“She’s the adopted daughter of the Angel of Death. Beware of her. Mind her. Death guards her like one of its own.”
The day Fatima forgot her name, Death paid a visit. From hereon in she would be known as Sankofa–a name that meant nothing to anyone but her, the only tie to her family and her past.
Her touch is death, and with a glance a town can fall. And she walks–alone, except for her fox companion–searching for the object that came from the sky and gave itself to her when the meteors fell and when she was yet unchanged; searching for answers.
But is there a greater purpose for Sankofa, now that Death is her constant companion?
Thanks to the publisher and author for an advance reading copy of Remote Control for review consideration. This did not influence my thoughts or opinions.
Remote Control is a novella that begins like a folktale but turns into an immersive, devastating story of a young girl with powers beyond her belief or control. Okorafor wastes no time dropping the reader into Fatima’s story, her transformation into Sankofa, and the path she must take to reclaim the item she was given by the stars.
I have to admit: I looked back at the cover several times whilst reading the intro chapter of Remote Control because I COULD HAVE SWORN I was reading a novella by Neil Gaiman (who happens to also be an author on my favorites list). To see that he is a fan of Nnedi’s makes complete sense.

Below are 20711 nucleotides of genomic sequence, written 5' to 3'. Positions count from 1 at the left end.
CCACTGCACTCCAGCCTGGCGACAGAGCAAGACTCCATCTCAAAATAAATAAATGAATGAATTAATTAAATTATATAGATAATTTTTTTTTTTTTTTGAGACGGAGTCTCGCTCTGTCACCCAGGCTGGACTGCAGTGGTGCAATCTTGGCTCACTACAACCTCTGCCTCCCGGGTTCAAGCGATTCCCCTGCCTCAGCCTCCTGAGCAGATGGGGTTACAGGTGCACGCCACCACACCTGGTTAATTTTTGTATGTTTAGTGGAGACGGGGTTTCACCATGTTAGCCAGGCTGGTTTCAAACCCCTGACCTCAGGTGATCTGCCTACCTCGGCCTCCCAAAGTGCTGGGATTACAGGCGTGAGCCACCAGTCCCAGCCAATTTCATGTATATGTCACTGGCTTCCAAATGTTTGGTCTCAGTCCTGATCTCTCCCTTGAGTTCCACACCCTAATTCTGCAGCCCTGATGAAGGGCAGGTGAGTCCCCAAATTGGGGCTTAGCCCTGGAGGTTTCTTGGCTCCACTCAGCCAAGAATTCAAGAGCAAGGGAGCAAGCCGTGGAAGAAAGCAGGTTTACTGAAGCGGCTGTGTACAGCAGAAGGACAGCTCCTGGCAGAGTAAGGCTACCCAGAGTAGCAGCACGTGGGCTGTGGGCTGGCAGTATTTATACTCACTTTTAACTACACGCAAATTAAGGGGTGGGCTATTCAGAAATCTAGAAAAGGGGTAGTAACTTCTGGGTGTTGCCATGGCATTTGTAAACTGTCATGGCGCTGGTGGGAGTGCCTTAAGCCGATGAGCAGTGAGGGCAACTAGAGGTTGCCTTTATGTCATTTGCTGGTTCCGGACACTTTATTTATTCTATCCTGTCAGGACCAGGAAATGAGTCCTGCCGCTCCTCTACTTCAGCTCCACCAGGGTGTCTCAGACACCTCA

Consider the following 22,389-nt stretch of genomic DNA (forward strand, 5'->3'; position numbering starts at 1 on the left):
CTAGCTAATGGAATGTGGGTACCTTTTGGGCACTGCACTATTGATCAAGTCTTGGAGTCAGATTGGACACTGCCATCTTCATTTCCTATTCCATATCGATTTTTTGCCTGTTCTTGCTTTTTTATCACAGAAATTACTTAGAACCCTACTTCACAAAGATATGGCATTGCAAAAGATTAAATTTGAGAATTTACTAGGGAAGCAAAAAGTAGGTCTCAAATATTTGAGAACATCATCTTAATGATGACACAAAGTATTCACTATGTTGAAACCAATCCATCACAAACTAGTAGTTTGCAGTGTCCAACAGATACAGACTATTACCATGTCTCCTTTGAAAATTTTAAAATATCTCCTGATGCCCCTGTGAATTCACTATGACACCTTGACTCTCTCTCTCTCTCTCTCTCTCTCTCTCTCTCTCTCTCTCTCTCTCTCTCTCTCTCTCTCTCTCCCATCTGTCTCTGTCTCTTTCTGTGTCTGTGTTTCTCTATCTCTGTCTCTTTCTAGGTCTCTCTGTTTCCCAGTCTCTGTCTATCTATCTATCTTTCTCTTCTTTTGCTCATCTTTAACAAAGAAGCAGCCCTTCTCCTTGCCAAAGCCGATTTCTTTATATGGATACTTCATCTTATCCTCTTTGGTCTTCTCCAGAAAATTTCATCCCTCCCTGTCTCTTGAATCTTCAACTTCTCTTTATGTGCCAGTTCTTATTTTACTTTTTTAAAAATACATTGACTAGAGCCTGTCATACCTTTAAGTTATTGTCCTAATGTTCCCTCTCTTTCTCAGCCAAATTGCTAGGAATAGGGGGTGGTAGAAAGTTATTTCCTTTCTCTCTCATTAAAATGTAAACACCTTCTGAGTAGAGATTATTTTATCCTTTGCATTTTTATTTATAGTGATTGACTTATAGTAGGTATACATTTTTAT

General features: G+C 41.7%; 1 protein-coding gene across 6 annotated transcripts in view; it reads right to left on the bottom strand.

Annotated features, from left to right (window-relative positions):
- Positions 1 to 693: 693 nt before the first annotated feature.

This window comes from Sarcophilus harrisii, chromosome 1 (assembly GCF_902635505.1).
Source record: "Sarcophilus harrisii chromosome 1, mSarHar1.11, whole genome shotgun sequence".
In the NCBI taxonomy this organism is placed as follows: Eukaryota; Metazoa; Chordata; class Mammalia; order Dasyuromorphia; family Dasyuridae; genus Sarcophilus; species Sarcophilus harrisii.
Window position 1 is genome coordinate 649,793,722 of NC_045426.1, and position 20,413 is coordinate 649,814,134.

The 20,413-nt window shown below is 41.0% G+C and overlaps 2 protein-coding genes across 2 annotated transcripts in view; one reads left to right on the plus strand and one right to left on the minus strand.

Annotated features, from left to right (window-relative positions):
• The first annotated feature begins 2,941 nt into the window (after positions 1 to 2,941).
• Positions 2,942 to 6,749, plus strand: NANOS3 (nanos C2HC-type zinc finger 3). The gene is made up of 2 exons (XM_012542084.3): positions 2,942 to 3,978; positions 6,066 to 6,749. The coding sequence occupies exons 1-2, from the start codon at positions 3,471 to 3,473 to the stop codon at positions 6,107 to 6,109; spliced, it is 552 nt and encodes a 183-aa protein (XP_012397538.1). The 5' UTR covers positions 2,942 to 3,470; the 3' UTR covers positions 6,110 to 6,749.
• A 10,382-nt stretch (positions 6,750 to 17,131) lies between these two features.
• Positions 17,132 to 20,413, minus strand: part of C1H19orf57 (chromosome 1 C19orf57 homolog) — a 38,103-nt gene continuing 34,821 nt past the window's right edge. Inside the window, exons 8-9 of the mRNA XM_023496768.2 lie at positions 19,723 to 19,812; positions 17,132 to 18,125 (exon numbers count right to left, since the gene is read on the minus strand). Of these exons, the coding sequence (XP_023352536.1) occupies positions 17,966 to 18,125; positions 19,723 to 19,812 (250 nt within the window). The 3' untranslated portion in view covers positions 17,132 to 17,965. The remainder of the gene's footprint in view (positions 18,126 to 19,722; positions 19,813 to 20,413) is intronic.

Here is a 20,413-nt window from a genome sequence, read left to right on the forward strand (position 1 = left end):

Fatima…errr Sankofa, as she is now known, scared the hell out of me in the intro. Heck, she terrifies anyone that intersects her path so it sort of makes sense. There is something about a child that can bring utter destruction and devastation with a simple glance that is more horrifying than when an adult can do the same. I assume it is all about innocence?
While the intro chapter felt like a short story on its own, I really enjoyed how Okorafor laid that foundation only to give us an entire overview of how Sankofa got to this point. The thing is, Fatima really IS just a little girl who wants to be left to her own devices, but when an adult is set to take something of hers (much like a toy being taken away), it sets her on a course of unforeseen circumstances that see her as this adopted daughter of the Angel of Death.
I will say.. the synopsis only gives you a snippet of what you can expect in this novella. There is a ton of heart in Okorafor’s writing, on top of some gorgeous world-building and deep characterization. This is a piece of Africanfuturism that needs to be on your TBR. If you enjoyed Binti, you will love Sankofa.